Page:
According to the National Partnership for Women & Families and the Welfare Law Center, people in the welfare-to-work pipeline can look to a whole range of federal laws for protection against various forms of employment discrimination. These include Titles VI and VII of the Civil Rights Act, Title IX of the Education Amendment of 1972, the Balanced Budget Act of 1997, and the Temporary Assistance for Needy Families (TANF) section of the Personal Responsibility and Work Opportunity Reconciliation Act (PRWORA). The latter includes provisions which require the states to: (1) explain in their plans how they will ensure “fair and equitable treatment” in their programs, (2) follow “nondiscrimination” laws, and (3) make sure that employers adhere to special “nondisplacement” rules that prohibit them from laying off or terminating employees to replace them with welfare recipients they may be able to pay less.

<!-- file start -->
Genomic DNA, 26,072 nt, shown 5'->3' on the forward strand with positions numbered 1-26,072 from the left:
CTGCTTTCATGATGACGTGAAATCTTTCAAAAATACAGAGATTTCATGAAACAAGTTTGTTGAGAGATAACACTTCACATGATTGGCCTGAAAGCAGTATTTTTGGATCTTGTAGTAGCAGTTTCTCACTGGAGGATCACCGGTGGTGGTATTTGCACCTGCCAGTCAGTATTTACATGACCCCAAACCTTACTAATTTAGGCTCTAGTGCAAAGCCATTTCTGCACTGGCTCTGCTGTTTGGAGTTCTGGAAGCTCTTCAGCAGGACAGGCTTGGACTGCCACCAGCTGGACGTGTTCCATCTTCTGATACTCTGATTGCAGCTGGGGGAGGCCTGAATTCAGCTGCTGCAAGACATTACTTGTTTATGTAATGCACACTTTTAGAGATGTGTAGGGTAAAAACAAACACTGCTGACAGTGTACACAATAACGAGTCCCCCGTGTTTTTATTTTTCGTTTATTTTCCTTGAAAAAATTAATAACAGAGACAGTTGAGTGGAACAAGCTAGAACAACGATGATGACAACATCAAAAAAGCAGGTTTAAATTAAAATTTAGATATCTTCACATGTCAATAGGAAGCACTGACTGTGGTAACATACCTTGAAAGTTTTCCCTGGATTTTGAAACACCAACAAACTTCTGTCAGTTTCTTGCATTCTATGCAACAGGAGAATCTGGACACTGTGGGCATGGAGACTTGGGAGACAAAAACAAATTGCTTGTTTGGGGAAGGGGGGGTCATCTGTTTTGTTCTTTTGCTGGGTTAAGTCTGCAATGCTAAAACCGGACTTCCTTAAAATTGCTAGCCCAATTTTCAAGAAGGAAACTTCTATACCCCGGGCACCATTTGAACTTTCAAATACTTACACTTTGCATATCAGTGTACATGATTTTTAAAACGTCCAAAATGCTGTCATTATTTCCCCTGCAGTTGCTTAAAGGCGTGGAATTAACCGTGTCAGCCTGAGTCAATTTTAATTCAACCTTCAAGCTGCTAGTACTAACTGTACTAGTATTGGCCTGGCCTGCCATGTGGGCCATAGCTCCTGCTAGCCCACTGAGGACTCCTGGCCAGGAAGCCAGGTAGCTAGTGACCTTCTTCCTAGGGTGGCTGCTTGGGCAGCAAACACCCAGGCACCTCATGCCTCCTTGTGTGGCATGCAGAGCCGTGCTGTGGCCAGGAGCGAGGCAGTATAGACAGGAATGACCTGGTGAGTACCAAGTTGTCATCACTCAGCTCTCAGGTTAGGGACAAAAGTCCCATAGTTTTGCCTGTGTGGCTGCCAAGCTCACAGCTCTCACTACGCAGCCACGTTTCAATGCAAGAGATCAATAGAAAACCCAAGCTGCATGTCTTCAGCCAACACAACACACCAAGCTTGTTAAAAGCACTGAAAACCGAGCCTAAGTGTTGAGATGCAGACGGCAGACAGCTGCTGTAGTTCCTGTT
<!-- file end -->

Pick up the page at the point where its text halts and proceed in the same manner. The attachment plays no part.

People participating in welfare-to-work or workfare programs are also covered by the Americans with Disabilities Act of 1990, which prohibits discrimination against people with disabilities and requires employers to make reasonable accommodations for disabled workers; the Equal Pay Act of 1963, which prohibits employers from paying men and women unequally for equal or substantially equal work; the Age Discrimination in Employment Act of 1967, which prohibits employment discrimination against older people; and the Immigration Reform and Control Act of 1986 (IRCA), which prohibits discrimination in hiring, firing, and paid recruitment or referrals based on an individual’s citizenship status or national origin.

Gary Delgado is executive director of the Applied Research Center, an Oakland-based think tank focusing on race and social change.